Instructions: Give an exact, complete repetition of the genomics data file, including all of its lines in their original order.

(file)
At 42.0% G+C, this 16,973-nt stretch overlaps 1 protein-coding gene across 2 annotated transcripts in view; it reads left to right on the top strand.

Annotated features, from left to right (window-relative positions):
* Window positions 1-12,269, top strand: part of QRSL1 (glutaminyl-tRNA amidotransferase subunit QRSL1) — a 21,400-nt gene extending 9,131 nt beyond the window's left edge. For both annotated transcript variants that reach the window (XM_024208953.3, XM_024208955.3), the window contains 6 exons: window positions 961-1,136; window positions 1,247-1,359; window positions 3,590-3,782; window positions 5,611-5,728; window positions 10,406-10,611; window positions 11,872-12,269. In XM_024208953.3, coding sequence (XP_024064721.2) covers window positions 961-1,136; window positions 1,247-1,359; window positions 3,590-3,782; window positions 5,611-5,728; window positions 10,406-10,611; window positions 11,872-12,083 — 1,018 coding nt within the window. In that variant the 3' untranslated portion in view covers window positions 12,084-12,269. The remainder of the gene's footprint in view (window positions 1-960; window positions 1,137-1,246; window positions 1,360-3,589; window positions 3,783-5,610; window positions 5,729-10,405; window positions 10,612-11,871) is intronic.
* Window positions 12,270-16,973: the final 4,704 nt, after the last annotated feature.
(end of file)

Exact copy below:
At 42.0% G+C, this 16,973-nt stretch overlaps 1 protein-coding gene across 2 annotated transcripts in view; it reads left to right on the top strand.

Annotated features, from left to right (window-relative positions):
* Window positions 1-12,269, top strand: part of QRSL1 (glutaminyl-tRNA amidotransferase subunit QRSL1) — a 21,400-nt gene extending 9,131 nt beyond the window's left edge. For both annotated transcript variants that reach the window (XM_024208953.3, XM_024208955.3), the window contains 6 exons: window positions 961-1,136; window positions 1,247-1,359; window positions 3,590-3,782; window positions 5,611-5,728; window positions 10,406-10,611; window positions 11,872-12,269. In XM_024208953.3, coding sequence (XP_024064721.2) covers window positions 961-1,136; window positions 1,247-1,359; window positions 3,590-3,782; window positions 5,611-5,728; window positions 10,406-10,611; window positions 11,872-12,083 — 1,018 coding nt within the window. In that variant the 3' untranslated portion in view covers window positions 12,084-12,269. The remainder of the gene's footprint in view (window positions 1-960; window positions 1,137-1,246; window positions 1,360-3,589; window positions 3,783-5,610; window positions 5,729-10,405; window positions 10,612-11,871) is intronic.
* Window positions 12,270-16,973: the final 4,704 nt, after the last annotated feature.